When it came to trying to get pregnant, Brynne Cramer had some worries. “Because I have celiac disease, I was initially very concerned about my ability to conceive and carry a healthy baby to full-term,” says Cramer, who runs the blog Gluten-Free Hungry Gal.
Symptoms of undiagnosed celiac disease include infertility and recurrent miscarriage. Although Cramer was diagnosed four years prior to trying to conceive, she was nevertheless anxious over the impact celiac disease might have on her fertility and a pregnancy. “I was very nervous,” she explains. “It’s part of the reason we decided to start trying for a baby at a younger age .”
Given infertility and miscarriage are symptoms of undiagnosed celiac disease, it’s logical to question whether they could extend into diagnosed celiac disease. Would these issues continue once diagnosed and adhering to a gluten-free diet? Expanding upon that initial thought, a larger question arises about where diagnosed celiac disease fits into pregnancy: Do celiac disease and the gluten-free diet affect pregnancy?
The gluten-free diet and pregnancy
Depending on factors such as ingredients and the absence or presence of nutrients, gluten-free products can be less nutritious than their gluten equivalents. This raises the question of whether a woman with diagnosed celiac disease needs to approach her prenatal care differently because she is on a gluten-free diet.
“Though the gluten-free diet can sometimes be a vitamin-deficient diet, and folic acid is a particular concern with regard to the developing fetus, the recommendation is the same for celiac patients as non-celiac patients: take a daily prenatal multivitamin,”explains Benjamin Lebwohl, M.D., M.S., director of clinical research [MF1] at The Celiac Disease Center at Columbia University, by email.
Folic acid, found in fortified foods such as cereal and in vegetables such as leafy dark greens, is very important in general, and especially during pregnancy. As the Centers for Disease Control and Prevention (CDC) states on its website, “Folic acid is a B vitamin. Our bodies use it to make new cells. Everyone needs folic acid.” When it comes to pregnancy, the CDC explains, “Folic acid is very important because it can help prevent some major birth defects of the baby’s brain and spine (anencephaly and spina bifida).”
The nutritional focus during pregnancy is the same regardless of whether one needs to eat gluten free. “All women need to be conscious of their nutrition when they are pregnant,” explains Amy Jones, M.S., R.D., L.D. “Ideally, getting your nutrition in order before you get pregnant is best.” For someone with celiac disease, this would mean “being well controlled on the gluten-free diet” as this “can go a long way in helping to ensure a healthy pregnancy.” Should a woman have any nutritional deficiencies, Jones says to “work with your physician and dietitian to get those corrected, ideally, before you conceive.”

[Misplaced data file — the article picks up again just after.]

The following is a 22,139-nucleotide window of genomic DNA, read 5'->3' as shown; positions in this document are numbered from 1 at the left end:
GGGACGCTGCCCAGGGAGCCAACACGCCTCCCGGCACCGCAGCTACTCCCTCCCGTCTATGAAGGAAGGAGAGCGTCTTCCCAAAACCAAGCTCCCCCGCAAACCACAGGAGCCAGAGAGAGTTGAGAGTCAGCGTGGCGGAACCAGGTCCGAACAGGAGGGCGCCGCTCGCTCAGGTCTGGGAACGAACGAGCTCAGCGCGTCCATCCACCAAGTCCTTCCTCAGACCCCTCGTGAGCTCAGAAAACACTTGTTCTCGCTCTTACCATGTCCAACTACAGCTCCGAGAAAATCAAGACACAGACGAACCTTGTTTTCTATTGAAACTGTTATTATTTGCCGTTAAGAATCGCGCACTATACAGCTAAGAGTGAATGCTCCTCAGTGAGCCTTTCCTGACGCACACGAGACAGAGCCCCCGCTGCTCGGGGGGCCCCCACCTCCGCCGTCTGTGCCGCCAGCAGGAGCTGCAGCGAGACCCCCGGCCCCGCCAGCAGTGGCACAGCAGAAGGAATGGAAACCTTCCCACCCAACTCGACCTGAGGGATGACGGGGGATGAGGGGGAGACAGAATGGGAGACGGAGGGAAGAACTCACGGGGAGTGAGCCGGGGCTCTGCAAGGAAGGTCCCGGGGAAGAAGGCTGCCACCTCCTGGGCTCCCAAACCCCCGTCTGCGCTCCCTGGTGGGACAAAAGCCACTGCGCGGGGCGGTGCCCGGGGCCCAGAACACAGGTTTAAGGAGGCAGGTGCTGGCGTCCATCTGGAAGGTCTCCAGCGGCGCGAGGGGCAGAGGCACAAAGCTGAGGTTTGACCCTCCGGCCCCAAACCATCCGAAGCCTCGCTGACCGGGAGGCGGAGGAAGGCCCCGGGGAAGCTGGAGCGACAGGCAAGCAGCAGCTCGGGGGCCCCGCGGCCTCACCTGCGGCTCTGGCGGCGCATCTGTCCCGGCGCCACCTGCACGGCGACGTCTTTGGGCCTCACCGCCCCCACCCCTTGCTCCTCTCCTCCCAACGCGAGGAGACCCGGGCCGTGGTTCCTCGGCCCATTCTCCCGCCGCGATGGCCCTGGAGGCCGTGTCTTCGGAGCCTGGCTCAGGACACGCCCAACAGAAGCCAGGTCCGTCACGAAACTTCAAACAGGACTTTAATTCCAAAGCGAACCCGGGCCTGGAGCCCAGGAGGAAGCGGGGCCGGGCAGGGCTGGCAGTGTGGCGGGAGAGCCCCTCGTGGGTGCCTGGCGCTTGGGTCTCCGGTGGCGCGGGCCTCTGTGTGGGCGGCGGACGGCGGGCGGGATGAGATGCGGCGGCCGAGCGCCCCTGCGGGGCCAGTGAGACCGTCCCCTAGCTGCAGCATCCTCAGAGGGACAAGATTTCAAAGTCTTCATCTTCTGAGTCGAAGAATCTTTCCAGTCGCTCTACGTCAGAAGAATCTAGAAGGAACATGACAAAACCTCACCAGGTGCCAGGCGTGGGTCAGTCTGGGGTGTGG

Regardless of celiac disease, pregnant women often experience constipation in their second or third trimester. For alleviating constipation, Jones points out that “the higher fiber of whole grains may be beneficial.” When eating gluten-free whole grains, Jones says, “be sure to drink enough fluid when you are consuming high-fiber foods.” The benefits of gluten-free whole grains extend beyond fiber. “For example, teff has a lot of calcium, and quinoa has a lot of iron and protein,” Jones notes.
The calcium found in teff and dairy products is an important nutrient during pregnancy. Jones mentions that “for pregnant women who have celiac disease who may be lactose intolerant, it’s important to find a good source of calcium and vitamin D.” For those who can tolerate some lactose, she points to yogurt and cheese, which are both low in lactose. “Supplementation of calcium and vitamin D may be necessary as well,” she says.
Cramer learned firsthand that her diagnosed celiac disease did not prevent her from getting pregnant or carrying a baby to term. “To my surprise, we got pregnant very quickly,” says Cramer. “I was anxious at every appointment, but things kept checking out wonderfully.”
Throughout her pregnancy, Cramer found herself feeling like “a typical pregnant woman.” This included enjoying random indulgences—buffalo sauce and chocolate milk. She recommends that pregnant women with celiac disease “find what gluten-free foods hit the spot and indulge every once in a while. We give up so much already as celiacs—depriving yourself during pregnancy seems silly.”
Cramer and her husband welcomed a beautiful and healthy baby girl last summer.
Susan Cohen is a New York freelance writer. She contributes regularly to Gluten-Free Living.